Inspection overhaul at KSAMC after oversight rebuke
Kingston Mayor Delroy Williams has announced a suite of administrative changes to the approval process for building applications amid public backlash and chastening court judgments about negligence, or worse, in its inspection oversight.
Among the reforms will be mandatory inspections every three months for every development and evaluations at various stages of completion.
Scrutiny of the Kingston and St Andrew Municipal Corporation (KSAMC) became more intense last month when the Local Government Services Commission interdicted Shawn Martin, a field inspector who is also the second in command of planning, and assistant building surveyor Calvet Sutherland.
Speaking at the first meeting of the KSAMC on Tuesday, Williams told caucus members that the recommendation of administrative changes would be put forward for discussion at the next Planning and Building Committee meeting.
“This is not the first that the Building Committee will be put under scrutiny, but it will be the last time this happens without action, tangible action, being taken,” Williams stated.
The chief engineer has been mandated to submit, monthly, a detailed list and progress update of all building works across the municipality.
The changes will include:
* A notice of the intent to build that must be evidenced on all applications that come before the Planning and Building Committee. Applications without a notice showing intent to build will not appear before the committee.
* A list of all construction works across the municipality to be submitted by the chief engineering officer to the CEO of the KSAMC on the last working day of each month. The list will also include illegal construction.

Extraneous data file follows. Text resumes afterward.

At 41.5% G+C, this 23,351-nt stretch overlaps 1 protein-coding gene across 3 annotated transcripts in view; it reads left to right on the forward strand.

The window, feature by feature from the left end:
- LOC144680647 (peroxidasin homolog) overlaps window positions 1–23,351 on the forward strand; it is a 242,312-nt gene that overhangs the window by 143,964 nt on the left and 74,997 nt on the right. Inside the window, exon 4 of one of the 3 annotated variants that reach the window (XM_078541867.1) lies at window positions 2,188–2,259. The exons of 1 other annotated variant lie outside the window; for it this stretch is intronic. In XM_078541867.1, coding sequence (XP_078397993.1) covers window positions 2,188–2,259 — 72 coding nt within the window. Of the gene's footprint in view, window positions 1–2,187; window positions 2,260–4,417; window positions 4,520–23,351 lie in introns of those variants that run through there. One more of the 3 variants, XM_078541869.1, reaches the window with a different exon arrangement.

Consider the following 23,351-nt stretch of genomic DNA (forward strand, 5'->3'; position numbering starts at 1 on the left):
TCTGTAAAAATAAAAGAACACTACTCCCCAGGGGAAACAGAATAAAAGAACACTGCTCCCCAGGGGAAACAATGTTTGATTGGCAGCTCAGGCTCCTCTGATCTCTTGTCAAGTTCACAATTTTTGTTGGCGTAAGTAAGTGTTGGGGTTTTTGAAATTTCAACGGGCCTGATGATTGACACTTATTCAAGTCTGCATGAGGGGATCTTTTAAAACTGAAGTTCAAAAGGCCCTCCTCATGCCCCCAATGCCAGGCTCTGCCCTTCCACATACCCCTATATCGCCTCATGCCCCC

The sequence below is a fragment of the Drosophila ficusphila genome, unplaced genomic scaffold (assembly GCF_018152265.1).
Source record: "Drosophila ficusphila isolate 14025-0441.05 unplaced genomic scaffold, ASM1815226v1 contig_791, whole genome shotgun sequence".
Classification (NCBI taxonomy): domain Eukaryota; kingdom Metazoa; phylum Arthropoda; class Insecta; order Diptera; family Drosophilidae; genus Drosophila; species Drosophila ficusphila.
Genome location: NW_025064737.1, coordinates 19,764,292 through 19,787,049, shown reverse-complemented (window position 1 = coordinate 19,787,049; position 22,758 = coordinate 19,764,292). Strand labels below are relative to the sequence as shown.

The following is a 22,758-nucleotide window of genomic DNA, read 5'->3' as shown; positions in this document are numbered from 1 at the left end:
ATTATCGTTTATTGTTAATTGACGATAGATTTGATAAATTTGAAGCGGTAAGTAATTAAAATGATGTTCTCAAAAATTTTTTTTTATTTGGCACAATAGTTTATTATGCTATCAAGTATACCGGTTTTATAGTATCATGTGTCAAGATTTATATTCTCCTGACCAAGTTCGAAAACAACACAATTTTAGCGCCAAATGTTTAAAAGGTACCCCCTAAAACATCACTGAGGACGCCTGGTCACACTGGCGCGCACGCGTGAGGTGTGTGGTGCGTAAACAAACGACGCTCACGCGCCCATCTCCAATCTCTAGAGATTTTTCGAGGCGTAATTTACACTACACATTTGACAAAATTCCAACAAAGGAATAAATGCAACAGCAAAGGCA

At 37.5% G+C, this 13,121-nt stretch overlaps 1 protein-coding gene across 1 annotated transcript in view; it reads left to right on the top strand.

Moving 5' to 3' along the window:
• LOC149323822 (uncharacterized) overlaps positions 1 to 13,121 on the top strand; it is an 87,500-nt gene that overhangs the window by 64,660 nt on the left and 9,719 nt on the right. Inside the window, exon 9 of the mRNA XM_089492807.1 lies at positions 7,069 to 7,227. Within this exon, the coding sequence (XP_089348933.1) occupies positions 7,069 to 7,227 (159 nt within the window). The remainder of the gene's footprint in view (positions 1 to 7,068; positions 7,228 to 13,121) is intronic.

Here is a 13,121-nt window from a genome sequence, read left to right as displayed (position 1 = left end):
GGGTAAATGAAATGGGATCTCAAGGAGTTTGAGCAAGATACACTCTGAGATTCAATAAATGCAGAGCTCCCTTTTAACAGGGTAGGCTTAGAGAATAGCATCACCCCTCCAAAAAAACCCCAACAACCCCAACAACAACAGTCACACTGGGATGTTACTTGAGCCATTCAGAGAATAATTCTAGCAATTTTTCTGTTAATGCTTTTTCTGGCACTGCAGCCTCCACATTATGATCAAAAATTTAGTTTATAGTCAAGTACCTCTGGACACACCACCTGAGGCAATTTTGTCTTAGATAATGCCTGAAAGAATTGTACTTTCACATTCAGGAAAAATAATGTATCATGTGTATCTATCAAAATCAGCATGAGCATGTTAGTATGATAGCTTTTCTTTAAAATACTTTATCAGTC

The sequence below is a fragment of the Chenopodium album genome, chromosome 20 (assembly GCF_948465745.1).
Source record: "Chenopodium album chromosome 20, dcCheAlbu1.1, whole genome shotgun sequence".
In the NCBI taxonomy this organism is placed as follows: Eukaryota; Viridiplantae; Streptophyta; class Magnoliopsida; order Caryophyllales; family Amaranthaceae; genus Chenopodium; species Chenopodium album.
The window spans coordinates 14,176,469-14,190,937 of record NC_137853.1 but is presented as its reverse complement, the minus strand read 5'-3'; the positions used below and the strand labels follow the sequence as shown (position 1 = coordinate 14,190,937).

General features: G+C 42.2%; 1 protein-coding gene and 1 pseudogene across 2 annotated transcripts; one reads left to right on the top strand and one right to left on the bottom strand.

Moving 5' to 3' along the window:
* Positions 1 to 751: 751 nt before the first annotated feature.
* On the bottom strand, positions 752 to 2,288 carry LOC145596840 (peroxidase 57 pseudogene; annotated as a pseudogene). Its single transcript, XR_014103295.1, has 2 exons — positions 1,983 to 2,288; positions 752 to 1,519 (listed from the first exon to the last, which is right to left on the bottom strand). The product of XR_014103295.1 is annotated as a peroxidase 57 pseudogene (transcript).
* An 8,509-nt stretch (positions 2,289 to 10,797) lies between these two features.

* A specified minimum number of inspections to take place on all approved building applications.
* The city engineers’ department must sign off on the completion of each stage of construction before the beginning of the next iteration.
* No single building officer will handle an application from start to finish. At least three to four building officers will process an application.
* A complaints log and tracking system will be established.
The mayor said that he has also written to Prime Minister Andrew Holness requesting a comprehensive “interrogation” of the entire approval process. He has also recommended a complete overhaul of the planning and building department.
An internal audit of the approval process has also been ordered.
The announced reforms triggered a resignation of the People’s National Party minority caucus from the Building and Planning Committee, with members criticising “the lack of integrity, transparency, and efficacy with which the current administration is operating.”
“We believe that our proposals would have greatly assisted in preventing the recurrence of some of these serious issues,” Councillor Andrew Swaby said in a media statement on Tuesday.
Swaby said that a resolution he piloted proposing solutions to systemic weaknesses was not tabled, sparking the resignations.
Corruption allegations were levelled against the KSAMC after it admitted that an “administrative error” led to the approval of strata plans for 14 apartment units at a Birdsucker housing development although it had only been granted permits for 12.
Meanwhile, Williams told The Gleaner that the KSAMC processes an average of 200 applications monthly, adding that the corporation’s throughput has been within the prescribed 90-day turnaround period. The pace of processing has not been slowed by the pandemic, the mayor said.
“We are committed to the 90-day turnaround because it is important in terms of the sector. The last figure we have, we are still doing more than 90 per cent of the applications that come before us,” said Williams.